Edited on Mar 31, 2013 at 01:26 PM · View previous versions



Mar 31, 2013 at 05:49 AM
kwalsh
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p.7 #15 · More Mpix or perfect per-pixel quality?


Paul Gardner wrote:
Back in the 90s I worked for a company that was doing signal extraction 6db below the noise floor, so even if you don't see signal, that does not mean there is not usable signal existing. BUT first you have to capture it. I.E. 18-20 bit ADC. Then use DSP technics to recover.


And wrong again. Recovering signals below the noise floor does not require any additional bit depth of the sampling. If the quantization noise is slightly below the noise floor you are done and do not require any more bits to do recovery below the noise floor. You obviously don't really know what you are talking about here. Google "noise spectral density", "process gain" and "spread spectrum" if you want to learn what the company you were working for actually did and how it worked.



Mar 31, 2013 at 10:49 AM
theSuede
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p.7 #16 · More Mpix or perfect per-pixel quality?


The quantization noise in a for the application typical 14-bit AD converter in a camera has got one (Nikon D7000, D800, Pentax K5-2), in many cases two (D7100, newer Oly and Pana constructions, the best Canon cameras) - and sometimes even three (Canon 1Dx, Canon 7D) bits more resolution than the best signal the sensor can provide.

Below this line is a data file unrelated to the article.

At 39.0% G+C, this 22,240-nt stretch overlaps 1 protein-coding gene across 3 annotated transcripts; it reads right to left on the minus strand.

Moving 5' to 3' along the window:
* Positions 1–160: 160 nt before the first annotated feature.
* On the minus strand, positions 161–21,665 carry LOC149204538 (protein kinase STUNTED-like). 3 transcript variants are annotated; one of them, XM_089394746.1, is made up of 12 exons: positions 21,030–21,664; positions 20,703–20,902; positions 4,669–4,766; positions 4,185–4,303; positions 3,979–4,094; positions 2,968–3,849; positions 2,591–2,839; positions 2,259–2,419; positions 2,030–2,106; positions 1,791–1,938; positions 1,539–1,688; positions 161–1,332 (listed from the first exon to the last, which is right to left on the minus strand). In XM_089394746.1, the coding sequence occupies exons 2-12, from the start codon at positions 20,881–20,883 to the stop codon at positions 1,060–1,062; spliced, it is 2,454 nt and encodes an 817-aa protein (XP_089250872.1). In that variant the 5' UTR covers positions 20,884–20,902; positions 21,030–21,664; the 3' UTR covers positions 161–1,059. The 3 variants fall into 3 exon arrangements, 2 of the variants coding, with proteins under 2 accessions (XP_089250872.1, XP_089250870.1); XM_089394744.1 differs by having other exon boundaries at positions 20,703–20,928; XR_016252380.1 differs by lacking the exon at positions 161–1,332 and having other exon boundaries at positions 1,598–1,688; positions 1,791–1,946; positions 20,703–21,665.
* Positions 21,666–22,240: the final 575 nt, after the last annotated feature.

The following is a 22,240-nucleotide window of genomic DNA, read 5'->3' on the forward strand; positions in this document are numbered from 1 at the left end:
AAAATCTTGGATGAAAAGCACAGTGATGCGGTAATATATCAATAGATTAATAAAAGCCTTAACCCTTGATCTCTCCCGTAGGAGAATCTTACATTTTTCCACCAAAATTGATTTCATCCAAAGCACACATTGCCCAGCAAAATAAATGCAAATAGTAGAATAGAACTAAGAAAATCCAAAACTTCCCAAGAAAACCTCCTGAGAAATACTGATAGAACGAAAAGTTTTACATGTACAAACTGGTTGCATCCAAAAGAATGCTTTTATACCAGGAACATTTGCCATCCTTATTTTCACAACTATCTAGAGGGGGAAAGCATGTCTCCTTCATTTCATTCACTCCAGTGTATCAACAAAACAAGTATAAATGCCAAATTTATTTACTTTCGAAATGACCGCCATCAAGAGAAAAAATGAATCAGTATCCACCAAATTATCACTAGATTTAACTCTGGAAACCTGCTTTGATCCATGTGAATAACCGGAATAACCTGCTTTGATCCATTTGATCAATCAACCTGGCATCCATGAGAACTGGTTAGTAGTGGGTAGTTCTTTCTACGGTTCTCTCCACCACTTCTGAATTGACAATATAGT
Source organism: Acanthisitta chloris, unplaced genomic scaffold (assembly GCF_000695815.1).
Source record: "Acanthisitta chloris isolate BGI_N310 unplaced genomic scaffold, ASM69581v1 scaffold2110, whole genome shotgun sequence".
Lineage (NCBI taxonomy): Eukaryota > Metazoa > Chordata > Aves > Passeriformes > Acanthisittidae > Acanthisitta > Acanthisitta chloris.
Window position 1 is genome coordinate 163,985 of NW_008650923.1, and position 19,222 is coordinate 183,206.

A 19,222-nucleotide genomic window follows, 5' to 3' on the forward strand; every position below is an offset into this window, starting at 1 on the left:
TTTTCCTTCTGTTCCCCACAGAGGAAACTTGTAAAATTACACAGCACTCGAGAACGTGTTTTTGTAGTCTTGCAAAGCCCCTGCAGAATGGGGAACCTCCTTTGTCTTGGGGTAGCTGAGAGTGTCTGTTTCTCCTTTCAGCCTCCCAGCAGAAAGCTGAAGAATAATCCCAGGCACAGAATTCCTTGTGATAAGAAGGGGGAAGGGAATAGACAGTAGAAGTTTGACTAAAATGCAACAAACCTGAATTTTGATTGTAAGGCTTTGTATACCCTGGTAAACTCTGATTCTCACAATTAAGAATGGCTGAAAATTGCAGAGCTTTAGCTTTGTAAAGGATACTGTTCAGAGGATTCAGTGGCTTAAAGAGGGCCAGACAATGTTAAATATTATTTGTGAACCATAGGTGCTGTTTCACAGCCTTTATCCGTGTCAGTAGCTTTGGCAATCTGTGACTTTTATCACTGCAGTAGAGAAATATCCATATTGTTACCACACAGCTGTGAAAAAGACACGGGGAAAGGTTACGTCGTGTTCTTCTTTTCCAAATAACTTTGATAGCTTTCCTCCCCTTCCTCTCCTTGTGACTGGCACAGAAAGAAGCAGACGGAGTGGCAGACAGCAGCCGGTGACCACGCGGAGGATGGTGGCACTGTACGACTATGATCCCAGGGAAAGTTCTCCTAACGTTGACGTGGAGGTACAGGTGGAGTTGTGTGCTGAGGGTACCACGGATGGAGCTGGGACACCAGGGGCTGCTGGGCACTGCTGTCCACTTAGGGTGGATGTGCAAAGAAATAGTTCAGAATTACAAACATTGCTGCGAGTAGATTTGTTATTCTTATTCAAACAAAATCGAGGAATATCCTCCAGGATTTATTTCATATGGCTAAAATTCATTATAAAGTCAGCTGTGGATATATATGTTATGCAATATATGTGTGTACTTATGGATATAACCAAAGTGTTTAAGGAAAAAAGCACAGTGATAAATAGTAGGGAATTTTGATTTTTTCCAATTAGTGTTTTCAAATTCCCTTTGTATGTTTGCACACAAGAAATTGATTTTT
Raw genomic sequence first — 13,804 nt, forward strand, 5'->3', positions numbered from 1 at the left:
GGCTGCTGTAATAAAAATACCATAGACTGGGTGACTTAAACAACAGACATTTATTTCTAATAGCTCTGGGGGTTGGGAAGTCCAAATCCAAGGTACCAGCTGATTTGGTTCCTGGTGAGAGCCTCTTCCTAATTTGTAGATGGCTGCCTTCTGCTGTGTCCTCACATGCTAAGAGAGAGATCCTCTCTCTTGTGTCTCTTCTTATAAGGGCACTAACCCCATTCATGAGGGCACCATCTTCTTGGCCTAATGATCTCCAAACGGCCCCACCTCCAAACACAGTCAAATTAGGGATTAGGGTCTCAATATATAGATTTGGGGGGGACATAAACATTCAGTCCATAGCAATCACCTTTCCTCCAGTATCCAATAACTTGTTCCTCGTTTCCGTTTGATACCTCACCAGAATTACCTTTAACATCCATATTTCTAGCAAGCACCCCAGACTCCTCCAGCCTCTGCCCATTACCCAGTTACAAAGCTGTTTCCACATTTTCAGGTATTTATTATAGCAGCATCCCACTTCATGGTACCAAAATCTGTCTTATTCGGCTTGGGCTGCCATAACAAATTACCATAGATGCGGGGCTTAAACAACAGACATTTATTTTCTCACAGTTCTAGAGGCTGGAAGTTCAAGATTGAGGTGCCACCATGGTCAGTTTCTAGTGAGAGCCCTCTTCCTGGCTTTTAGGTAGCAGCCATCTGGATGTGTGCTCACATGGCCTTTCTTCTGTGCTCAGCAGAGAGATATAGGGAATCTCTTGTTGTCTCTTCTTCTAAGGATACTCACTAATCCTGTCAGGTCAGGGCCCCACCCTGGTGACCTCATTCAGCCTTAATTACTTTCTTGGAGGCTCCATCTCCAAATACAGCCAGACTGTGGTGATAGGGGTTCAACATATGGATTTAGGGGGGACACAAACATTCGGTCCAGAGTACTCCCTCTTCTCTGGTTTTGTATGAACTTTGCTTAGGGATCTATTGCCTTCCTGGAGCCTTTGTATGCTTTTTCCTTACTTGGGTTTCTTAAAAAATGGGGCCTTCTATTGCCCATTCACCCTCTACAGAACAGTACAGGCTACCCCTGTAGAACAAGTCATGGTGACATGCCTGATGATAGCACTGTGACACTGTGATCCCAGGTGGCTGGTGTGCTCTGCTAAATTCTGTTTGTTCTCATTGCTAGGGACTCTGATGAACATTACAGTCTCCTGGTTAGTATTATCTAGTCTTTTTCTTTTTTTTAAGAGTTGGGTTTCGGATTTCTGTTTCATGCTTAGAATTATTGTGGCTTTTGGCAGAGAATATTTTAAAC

As I tried to show, a 12-bit signal from the D800 would still better in tonal resolution and shadow noise than the 16-bit medium format top of the range models from 2012. This is a question of how well you treat the signal (how small the amounts of electronic noise power you add) BEFORE the signal goes into the AD.

And yes, the Nikon is to the left.

As long as I stay in the studio, or shoot in natural sunlight the Hasselblad color (and also earlier the P45+ we had) are easier to manage. They're not "more accurate" - in fact they're LESS accurate - but they have got a very well defined R-G difference, something most newer cameras don't (D5200 and D7100 might show a trend reversal here to my delight...).